Wally Weaver: You see, at the time I was misquoted. I never said 'Superman exists and he is American', what I said was 'God exists and he is American'. Now if you begin to feel an intense and crushing feeling of religious terror at the concept, don't be alarmed. That indicates only that you are still sane.

The flashback continues how he fell in love with Laurie.

Dr. Manhattan: Janey accuses me of chasing jailbait. She bursts into angry tears, asking if it's because she's getting older. It's true. She's aging more noticeably every day - while I am standing still. I prefer the stillness here. I am tired of Earth. These people. I am tired of being caught in the tangle of their lives.

The flashbacks end, and Dr. Manhattan begins to build a large, watch-like device on Mars.

Dr. Manhattan: They claim their labors are to build a heaven, yet their heaven is populated with horrors. Perhaps the world is not made. Perhaps nothing is made. A clock without a craftsman. It's too late. Always has been, always will be. Too late.

Nixon, Kissinger and the war cabinet consider the recent events with the Soviet Union and prepare for war. Nixon seems willing to lose the East coast in a nuclear war with the Soviets, and he tells them to begin fueling America's bomber planes. Nixon says Dr. Manhattan has two days to solve the problems, and he "hopes he's on our side".

Lee Iaccoca and other industrial leaders have a disagreeable meeting with Adrian.

Adrian: You wanna know my past? Okay. Happily. It's a matter of public record that by seventeen both my parents were dead, leaving me alone. I guess you could say I've always been alone. I mean, they say I'm the smartest man in the world, but the truth is I've often felt stupid at being unable to relate to anybody.

Well... anyone living, that is. The only person with whom I felt any kinship died three hundred years before the birth of Christ. Alexander of Macedonia, or Alexander the Great, as you know him. His vision of a United world, well, it was unprecedented.

I wanted, needed to match his accomplishments, and so I resolved to apply antiquity's teachings to our world today, and so began my path to conquest. Conquest not of men, but of the evils that beset them. Fossil Fuels. Oil. Nuclear Power. Like a drug, and you, gentlemen, along with foreign interests, are the pushers.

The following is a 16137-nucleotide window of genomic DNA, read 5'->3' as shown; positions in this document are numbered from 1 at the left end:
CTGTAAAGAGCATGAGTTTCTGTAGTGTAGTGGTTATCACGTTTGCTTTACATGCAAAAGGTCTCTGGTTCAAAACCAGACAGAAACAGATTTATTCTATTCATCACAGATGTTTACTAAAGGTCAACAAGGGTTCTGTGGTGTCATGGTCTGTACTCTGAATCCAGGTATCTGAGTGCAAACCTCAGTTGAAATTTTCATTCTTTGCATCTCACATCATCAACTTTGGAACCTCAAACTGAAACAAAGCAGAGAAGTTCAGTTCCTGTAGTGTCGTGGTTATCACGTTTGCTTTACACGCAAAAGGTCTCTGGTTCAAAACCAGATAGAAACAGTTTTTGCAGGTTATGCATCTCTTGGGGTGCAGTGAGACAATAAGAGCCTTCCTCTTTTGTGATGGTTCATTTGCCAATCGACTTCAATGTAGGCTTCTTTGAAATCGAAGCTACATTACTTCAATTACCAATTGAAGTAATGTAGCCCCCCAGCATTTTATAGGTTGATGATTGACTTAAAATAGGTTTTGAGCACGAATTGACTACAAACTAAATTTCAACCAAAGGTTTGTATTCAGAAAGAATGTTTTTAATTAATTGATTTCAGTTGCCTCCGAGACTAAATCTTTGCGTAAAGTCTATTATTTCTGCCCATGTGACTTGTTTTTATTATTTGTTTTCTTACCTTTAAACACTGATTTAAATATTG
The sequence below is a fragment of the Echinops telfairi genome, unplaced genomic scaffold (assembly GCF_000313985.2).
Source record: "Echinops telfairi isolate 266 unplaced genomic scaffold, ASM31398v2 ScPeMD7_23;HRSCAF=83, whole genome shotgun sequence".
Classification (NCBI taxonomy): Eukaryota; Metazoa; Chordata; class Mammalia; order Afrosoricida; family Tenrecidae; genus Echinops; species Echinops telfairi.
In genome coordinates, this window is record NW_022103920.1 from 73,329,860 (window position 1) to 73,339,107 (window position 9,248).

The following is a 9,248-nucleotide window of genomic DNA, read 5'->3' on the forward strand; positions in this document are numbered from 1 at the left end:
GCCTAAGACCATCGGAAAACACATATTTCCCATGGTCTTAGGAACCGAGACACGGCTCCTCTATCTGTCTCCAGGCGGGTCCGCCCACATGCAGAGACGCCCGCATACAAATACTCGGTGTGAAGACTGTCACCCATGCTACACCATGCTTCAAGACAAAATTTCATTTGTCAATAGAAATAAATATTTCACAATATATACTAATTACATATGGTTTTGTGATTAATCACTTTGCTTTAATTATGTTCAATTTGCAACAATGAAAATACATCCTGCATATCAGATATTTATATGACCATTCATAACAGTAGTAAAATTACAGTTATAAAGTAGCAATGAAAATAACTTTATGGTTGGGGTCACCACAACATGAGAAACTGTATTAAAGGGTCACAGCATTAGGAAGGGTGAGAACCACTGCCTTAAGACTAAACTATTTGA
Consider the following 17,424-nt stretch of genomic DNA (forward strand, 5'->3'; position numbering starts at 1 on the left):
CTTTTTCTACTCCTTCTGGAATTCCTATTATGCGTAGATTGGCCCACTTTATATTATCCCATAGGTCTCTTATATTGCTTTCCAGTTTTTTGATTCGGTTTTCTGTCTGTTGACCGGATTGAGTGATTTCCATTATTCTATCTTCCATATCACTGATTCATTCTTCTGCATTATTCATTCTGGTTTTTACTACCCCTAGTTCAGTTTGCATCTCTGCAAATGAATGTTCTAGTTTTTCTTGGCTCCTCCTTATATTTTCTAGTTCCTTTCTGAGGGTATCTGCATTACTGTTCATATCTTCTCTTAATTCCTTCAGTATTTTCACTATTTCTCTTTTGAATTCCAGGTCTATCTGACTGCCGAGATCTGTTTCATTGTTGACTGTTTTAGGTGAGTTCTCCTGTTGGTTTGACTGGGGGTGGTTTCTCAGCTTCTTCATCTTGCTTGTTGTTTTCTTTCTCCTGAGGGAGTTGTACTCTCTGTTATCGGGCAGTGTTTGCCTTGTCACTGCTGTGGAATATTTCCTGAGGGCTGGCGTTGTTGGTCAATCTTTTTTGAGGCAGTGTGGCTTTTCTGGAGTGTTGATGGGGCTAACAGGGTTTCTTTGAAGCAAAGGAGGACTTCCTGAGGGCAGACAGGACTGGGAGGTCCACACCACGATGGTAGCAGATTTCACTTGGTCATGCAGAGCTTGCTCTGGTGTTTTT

Lee Iacocca: Now listen.

Adrian: No. You listen. The world will survive. And it deserves more than you've been able to provide. So let's cut to it, shall we? Privately I'm worth more than all of your corporations combined, I could buy and sell you three times over, which is something you should factor into your decision should you choose to make our disagreement public. I think you know the way out. . . Gentlemen.

Adrian Veidt's Assistant: The toy people wanna talk to you about some new villains for the Ozymandias line. Seems all the old villains are dead.

Lee Iacocca: Mr Veidt?

Adrian: I think I have some ideas.

As Iaccoca apologizes, the elevator door opens, and a deliveryman starts shooting. Veidt eludes the bullets, one of which hits Iaccoca between the eyes, and subdues the shooter but the man swallows a poison pill, froths at the mouth, and dies.

Laurie and Daniel discuss the attack as they lunch at the Gunga Diner. Daniel says that it is not safe for the former heroes, and as they leave the diner, he suggests Laurie move in with him, for safety. She agrees, and they leave the diner.

We hear Rorschach's voice over, in which he says that he is watching them walk away, but not in his costume. Rorschach later reviews the ID card of the man who tried to kill Adrian. The man worked for Pyramid International and Rorschach remembers he had seen a letter from Pyramid earlier at Moloch's apartment.